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Role of STAT3 and PI3K signaling in SF1 neurons of the hypothalamus on energy homeostasis

Grant number: 18/10090-0
Support type:Scholarships in Brazil - Doctorate (Direct)
Effective date (Start): October 01, 2018
Effective date (End): February 28, 2019
Field of knowledge:Health Sciences - Medicine - Medical Clinics
Principal Investigator:Margaret de Castro
Grantee:Gabriel Henrique Marques Gonçalves
Home Institution: Faculdade de Medicina de Ribeirão Preto (FMRP). Universidade de São Paulo (USP). Ribeirão Preto , SP, Brazil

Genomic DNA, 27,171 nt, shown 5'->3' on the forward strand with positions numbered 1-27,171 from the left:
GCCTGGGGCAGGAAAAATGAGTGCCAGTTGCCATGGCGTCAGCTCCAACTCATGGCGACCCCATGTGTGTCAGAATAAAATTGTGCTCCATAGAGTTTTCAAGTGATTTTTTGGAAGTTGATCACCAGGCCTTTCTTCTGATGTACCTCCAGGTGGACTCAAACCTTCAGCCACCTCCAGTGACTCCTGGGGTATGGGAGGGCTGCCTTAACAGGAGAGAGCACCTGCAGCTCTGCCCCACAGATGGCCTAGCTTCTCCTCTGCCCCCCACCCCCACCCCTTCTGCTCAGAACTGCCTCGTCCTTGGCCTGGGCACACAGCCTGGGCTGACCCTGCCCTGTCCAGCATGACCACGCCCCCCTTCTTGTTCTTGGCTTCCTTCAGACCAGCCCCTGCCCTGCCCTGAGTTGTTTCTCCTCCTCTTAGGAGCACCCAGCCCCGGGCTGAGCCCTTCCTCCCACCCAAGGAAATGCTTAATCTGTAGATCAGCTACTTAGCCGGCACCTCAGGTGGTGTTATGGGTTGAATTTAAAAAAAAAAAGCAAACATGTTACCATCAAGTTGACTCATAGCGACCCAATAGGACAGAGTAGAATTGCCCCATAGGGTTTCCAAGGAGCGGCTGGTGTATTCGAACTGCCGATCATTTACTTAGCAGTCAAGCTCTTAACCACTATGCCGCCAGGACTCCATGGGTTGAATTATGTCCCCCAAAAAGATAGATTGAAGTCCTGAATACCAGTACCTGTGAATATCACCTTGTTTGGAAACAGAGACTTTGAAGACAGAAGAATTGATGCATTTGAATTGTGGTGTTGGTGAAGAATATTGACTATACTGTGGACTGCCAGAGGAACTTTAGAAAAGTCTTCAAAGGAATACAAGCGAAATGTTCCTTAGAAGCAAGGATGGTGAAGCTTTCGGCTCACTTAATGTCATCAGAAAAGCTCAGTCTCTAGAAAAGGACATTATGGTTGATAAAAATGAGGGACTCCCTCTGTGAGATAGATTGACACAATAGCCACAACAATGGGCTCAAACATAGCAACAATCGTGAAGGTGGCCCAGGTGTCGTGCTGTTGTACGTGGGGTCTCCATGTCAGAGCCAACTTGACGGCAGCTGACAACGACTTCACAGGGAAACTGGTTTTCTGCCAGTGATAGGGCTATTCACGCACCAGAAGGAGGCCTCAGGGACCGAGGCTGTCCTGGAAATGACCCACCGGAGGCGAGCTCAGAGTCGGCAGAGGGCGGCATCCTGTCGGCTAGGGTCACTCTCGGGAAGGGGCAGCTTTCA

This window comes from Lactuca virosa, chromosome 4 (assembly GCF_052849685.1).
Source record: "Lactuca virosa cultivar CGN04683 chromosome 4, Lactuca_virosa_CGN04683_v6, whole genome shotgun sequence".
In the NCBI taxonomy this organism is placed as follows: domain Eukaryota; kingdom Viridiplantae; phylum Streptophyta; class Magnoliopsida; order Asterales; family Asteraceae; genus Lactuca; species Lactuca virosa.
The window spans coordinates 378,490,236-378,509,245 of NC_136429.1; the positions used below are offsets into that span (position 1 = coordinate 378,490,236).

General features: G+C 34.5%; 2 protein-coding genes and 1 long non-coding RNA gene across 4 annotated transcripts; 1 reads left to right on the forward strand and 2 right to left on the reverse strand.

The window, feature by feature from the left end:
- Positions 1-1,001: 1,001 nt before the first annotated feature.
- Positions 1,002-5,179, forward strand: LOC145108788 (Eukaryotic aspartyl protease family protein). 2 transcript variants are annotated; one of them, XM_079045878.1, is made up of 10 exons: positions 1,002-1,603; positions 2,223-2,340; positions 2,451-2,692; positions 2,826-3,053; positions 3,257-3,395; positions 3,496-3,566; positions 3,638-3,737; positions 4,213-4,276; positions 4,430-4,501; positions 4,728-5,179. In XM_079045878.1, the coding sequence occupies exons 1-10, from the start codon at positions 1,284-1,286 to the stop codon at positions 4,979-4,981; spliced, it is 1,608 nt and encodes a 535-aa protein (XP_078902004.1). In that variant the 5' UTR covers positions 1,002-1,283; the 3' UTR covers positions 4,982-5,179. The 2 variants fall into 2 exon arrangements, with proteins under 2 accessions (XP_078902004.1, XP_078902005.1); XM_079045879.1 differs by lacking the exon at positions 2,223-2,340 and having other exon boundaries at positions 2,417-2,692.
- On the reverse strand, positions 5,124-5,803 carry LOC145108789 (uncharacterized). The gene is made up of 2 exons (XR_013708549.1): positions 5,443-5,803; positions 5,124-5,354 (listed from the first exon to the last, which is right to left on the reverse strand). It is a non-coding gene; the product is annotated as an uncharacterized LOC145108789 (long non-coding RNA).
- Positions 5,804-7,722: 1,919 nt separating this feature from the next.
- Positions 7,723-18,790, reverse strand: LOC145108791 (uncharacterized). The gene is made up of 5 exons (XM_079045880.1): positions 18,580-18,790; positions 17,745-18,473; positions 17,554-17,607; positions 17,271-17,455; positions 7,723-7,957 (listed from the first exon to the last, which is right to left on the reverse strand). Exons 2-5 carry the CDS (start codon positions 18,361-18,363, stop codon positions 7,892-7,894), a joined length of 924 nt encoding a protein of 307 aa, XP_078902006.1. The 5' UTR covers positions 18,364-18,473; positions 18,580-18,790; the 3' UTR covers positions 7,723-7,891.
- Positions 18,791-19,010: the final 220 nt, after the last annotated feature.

The leptin, an adipocyte-derived hormone, plays an important role in the control of energy homeostasis. Through its actions in the Central Nervous System (CNS), more specifically in the hypothalamus, leptin promotes a state of negative energy balance (decreased food intake and increased energy expenditure). Many of these actions of leptin are mediated by the activation of the STAT3 signaling pathway in hypothalamic neurons. Of the many neuronal nuclei that express leptin receptors (LepRs), the ventromedial nucleus of the hypothalamus (VMH) is known to mediate some effects of leptin in the energy balance. Studies have shown that the specific deletion of LepRs in this hypothalamic area in mice causes an increase in the body weight and induces Obesity by High Fat Diet (HFD) challenge. However, although the role of VMH in mediating the anorexigenic and body weight reduction effects of leptin is very well determined, little is known about the intracellular mechanisms which leptin activates to mediate its effects in this hypothalamic area. Previous data have shown that both STAT3 and PI3K signalling pathways are crucial to protect against Obesity induced by high fat diet possible by diferent mechanisms: the first by reducing food intake and the second by increasing energy expenditure. To test this hypothesis, this project aims to evaluate the effect of the deletion of both signalling pathways in the VMH through generation of mice with specific deletion of STAT3 and PI3K in SF1 neurons and, then, we will evaluate the effects of disruption of these pathways on energy homeostasis with regular chow diet and HFD. (AU)